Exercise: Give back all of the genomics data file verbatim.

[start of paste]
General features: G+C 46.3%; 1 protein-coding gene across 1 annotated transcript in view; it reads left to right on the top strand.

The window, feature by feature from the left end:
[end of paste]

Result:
General features: G+C 46.3%; 1 protein-coding gene across 1 annotated transcript in view; it reads left to right on the top strand.

The window, feature by feature from the left end: